Which explains why Courage Double Stout still had a prettty decent gravity halfway through the war.
Parti-gyled with the Porter was Double Stout. A two beer parti-gyle, as Imperial Stout had been discontinued in 1915.
Like the Porter, the gravity of Double Stout has taken a hit. It’s now 10 gravity points weaker than in 1914. Though the grist was much the same.
The grist is near identical in terms of percentages: 60% pale malt, 20% brown malt, 10% black malt and 10% black invert. Which produces a pretty black beer.. So it makes you wonder the reasoning behind the one change, the addition of caramel.
The hops have changed a little. Unsurprisingly, the German hops have been dropped. There are still foreign hops, in the form of Poperinge (1915) and Californian (1914) as well as English (1914).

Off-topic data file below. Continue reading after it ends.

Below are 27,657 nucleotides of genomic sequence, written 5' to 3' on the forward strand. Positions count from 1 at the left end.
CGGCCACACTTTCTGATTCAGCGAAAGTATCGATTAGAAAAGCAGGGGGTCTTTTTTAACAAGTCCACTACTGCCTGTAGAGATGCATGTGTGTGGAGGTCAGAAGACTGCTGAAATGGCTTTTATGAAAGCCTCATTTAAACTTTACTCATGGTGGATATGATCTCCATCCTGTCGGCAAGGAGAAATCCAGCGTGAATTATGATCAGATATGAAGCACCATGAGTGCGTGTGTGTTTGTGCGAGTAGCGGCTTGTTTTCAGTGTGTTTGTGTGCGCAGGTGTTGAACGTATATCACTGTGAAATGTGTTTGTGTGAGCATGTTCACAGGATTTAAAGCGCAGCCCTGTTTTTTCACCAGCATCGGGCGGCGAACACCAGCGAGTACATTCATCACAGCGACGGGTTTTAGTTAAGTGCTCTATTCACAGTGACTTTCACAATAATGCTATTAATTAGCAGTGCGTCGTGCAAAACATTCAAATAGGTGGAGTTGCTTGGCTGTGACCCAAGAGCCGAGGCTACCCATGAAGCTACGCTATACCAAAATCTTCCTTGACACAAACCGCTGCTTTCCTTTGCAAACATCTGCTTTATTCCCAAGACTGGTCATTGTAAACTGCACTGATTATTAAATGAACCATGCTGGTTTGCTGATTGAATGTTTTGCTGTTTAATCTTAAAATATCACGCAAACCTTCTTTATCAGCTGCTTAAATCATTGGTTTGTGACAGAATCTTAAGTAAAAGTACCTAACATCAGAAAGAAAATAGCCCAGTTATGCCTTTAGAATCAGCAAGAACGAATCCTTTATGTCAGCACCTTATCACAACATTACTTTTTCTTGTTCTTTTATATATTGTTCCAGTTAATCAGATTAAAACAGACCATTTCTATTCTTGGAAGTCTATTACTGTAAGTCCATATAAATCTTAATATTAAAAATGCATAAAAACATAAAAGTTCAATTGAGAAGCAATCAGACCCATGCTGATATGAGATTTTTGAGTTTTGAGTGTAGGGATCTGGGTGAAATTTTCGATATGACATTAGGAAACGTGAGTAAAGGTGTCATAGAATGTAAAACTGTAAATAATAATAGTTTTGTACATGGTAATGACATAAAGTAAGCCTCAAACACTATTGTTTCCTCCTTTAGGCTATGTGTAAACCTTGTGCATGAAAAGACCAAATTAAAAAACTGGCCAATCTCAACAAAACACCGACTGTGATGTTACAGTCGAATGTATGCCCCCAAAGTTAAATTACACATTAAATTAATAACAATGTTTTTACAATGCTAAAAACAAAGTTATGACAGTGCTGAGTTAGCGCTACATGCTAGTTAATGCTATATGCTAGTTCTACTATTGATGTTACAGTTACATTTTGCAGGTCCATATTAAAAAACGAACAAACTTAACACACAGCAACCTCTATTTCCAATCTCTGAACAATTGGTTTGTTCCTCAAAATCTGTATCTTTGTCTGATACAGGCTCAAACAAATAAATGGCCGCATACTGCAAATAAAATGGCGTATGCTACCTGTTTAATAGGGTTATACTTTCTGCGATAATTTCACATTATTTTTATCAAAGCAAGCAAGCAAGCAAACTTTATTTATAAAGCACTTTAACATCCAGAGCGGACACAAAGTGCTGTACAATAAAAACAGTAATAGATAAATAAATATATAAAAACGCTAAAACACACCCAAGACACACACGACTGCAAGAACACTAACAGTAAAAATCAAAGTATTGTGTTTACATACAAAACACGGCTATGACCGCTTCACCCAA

|1916 Courage Double Stout|
|pale malt||9.50 lb||60.98%|
|brown malt||3.00 lb||19.26%|
|black malt||1.50 lb||9.63%|
|No. 4 invert sugar||1.50 lb||9.63%|
|caramel 500 SRM||0.08 lb||0.51%|
|Strisselspalt 120 mins||0.75 oz|
|Cluster 120 mins||0.50 oz|
|Fuggles 60 mins||1.25 oz|
|Fuggles 30 mins||1.25 oz|
|Mash at||152º F|
|Sparge at||159º F|
|Boil time||120 minutes|
|pitching temp||60º F|
|Yeast||Wyeast 1099 Whitbread Ale|
The above is an excerpt from Armistice, my wonderful book on brewing in WW I.
There's now also a Kindle version.